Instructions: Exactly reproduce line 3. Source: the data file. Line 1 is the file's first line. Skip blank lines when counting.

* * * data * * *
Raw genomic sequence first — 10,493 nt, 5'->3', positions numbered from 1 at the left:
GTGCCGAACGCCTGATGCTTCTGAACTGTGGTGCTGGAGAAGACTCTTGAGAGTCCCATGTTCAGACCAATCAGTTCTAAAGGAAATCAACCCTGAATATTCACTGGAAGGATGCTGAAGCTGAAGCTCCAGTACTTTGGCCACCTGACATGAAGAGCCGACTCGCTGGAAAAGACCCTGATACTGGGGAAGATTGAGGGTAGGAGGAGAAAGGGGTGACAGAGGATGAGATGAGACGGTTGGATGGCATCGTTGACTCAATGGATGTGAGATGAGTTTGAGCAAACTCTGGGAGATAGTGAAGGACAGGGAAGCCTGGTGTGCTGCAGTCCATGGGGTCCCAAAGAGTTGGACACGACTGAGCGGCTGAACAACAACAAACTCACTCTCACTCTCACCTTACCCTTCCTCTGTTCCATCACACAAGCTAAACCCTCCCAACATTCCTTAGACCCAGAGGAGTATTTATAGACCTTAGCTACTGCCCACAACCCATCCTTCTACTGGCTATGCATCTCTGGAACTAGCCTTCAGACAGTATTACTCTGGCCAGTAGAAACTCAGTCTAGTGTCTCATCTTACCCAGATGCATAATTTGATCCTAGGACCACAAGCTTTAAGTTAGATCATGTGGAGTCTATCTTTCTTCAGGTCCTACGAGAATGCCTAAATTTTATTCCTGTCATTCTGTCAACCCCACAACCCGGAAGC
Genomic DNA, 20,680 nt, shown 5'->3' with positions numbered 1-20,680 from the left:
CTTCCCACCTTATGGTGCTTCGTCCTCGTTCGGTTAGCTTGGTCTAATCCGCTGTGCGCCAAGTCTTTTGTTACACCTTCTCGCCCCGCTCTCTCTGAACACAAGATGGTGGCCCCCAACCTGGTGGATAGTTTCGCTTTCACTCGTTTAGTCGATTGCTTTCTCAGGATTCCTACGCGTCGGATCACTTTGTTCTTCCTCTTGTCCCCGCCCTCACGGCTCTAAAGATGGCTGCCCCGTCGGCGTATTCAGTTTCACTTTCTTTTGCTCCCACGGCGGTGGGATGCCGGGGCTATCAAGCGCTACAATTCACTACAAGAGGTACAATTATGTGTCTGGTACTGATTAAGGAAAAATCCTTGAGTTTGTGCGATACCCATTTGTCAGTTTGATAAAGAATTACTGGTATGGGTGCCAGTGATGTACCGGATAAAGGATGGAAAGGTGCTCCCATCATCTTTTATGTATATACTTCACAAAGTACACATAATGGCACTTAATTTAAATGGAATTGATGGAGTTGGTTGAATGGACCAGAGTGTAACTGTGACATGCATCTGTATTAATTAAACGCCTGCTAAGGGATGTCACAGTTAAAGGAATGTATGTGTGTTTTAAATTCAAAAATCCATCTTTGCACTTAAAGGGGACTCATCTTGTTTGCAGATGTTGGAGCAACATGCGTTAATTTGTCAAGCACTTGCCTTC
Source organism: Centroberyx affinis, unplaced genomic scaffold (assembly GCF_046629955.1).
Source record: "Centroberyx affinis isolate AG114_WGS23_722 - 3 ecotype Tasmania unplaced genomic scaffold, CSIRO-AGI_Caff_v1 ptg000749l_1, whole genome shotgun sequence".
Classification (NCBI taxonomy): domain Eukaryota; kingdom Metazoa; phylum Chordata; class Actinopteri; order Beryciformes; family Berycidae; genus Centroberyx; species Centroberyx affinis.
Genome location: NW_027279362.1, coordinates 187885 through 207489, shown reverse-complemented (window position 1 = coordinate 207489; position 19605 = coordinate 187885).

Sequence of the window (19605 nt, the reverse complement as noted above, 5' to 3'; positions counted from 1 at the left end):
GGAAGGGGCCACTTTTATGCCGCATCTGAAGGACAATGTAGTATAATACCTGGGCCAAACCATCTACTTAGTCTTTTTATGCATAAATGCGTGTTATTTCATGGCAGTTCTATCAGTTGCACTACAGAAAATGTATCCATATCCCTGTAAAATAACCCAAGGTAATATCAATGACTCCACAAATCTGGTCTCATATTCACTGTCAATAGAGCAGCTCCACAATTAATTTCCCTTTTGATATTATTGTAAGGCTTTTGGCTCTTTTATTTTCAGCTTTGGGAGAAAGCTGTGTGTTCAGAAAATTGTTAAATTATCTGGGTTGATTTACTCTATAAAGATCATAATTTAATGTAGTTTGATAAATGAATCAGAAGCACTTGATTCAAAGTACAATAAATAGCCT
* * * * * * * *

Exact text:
Genomic DNA, 20,680 nt, shown 5'->3' with positions numbered 1-20,680 from the left: